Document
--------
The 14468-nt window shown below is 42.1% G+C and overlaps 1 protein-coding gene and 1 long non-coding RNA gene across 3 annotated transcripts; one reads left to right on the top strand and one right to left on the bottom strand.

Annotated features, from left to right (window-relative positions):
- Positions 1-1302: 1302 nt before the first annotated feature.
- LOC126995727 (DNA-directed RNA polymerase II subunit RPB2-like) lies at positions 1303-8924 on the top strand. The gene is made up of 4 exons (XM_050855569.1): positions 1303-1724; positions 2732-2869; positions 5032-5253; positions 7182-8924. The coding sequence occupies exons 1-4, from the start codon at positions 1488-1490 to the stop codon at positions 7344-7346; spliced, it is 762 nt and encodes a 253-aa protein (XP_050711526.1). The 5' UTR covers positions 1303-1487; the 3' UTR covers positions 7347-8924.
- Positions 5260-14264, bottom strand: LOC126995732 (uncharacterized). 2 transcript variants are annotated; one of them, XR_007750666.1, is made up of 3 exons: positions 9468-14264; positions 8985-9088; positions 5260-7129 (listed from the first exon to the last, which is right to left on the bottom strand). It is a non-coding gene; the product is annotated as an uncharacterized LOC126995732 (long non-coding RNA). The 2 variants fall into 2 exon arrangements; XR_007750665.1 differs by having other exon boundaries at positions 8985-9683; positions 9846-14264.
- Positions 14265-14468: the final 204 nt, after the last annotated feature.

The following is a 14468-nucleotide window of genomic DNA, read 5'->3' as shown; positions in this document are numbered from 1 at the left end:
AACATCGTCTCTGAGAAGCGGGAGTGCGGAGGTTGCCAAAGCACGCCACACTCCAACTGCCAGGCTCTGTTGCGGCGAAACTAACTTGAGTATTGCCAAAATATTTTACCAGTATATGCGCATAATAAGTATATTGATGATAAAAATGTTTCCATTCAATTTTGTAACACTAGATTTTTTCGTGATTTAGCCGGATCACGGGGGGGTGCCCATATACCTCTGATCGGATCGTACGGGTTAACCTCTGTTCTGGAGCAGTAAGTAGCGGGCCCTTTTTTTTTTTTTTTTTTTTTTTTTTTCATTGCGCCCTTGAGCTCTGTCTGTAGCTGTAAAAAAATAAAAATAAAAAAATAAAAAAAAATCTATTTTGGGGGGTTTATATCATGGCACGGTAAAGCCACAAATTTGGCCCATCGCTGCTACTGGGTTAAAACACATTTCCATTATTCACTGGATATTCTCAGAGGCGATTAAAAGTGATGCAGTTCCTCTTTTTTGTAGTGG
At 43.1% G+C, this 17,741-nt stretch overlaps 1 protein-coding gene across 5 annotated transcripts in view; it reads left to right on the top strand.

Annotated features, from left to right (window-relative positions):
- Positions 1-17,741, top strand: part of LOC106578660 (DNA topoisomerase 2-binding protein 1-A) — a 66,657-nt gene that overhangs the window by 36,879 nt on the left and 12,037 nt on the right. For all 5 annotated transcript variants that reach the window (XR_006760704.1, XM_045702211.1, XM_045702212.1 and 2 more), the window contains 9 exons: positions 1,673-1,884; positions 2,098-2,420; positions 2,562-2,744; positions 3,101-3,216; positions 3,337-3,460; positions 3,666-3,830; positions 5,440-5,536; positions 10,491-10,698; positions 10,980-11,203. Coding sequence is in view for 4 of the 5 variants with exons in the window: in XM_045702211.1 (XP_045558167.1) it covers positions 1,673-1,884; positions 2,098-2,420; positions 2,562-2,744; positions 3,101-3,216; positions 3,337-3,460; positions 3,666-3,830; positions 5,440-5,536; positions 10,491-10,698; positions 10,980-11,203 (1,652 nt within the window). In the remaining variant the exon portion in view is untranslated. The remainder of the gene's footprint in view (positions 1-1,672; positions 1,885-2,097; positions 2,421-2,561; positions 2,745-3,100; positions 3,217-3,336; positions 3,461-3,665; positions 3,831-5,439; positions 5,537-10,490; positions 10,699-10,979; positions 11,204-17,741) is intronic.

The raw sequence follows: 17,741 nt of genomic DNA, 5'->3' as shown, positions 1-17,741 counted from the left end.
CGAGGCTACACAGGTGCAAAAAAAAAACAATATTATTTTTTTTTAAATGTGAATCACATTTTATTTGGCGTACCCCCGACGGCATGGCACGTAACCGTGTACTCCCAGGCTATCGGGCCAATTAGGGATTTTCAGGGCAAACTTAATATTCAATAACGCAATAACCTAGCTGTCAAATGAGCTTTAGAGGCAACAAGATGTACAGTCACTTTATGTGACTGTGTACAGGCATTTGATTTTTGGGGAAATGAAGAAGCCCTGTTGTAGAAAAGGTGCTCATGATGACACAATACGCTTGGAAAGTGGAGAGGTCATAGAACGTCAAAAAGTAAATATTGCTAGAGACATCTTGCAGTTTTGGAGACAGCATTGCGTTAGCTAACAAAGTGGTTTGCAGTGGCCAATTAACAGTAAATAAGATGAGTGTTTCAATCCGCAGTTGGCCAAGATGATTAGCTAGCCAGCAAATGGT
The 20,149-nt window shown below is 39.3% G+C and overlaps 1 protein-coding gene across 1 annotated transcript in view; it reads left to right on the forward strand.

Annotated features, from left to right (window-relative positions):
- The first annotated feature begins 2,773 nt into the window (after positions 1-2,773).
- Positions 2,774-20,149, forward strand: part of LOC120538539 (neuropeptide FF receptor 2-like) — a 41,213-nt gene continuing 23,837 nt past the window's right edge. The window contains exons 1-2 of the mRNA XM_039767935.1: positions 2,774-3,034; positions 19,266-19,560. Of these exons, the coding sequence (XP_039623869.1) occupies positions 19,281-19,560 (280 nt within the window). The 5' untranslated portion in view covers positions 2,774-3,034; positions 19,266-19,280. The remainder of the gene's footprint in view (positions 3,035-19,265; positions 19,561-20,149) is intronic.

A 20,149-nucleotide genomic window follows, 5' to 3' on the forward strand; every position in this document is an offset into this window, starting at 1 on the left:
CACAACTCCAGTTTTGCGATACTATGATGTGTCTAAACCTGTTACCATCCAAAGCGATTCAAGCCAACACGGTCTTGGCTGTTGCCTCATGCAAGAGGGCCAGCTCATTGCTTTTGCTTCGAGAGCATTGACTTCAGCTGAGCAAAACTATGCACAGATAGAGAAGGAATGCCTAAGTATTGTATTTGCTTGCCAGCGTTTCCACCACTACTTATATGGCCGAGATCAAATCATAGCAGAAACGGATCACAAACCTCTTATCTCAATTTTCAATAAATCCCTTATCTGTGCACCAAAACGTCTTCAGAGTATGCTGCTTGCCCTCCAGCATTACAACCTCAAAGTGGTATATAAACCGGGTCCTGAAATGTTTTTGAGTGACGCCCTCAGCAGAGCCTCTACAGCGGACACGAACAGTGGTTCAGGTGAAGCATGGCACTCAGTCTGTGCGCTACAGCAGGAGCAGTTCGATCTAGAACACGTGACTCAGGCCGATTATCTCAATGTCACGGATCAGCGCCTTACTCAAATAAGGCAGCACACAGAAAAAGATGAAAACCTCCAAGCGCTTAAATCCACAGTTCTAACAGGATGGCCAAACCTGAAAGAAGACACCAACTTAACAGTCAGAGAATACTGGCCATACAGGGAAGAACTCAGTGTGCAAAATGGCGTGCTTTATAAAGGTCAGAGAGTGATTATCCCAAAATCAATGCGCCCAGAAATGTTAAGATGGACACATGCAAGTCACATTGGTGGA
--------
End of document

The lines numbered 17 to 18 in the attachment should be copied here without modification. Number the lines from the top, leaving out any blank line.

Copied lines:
- Positions 2,774-20,149, forward strand: part of LOC120538539 (neuropeptide FF receptor 2-like) — a 41,213-nt gene continuing 23,837 nt past the window's right edge. The window contains exons 1-2 of the mRNA XM_039767935.1: positions 2,774-3,034; positions 19,266-19,560. Of these exons, the coding sequence (XP_039623869.1) occupies positions 19,281-19,560 (280 nt within the window). The 5' untranslated portion in view covers positions 2,774-3,034; positions 19,266-19,280. The remainder of the gene's footprint in view (positions 3,035-19,265; positions 19,561-20,149) is intronic.

A 20,149-nucleotide genomic window follows, 5' to 3' on the forward strand; every position in this document is an offset into this window, starting at 1 on the left: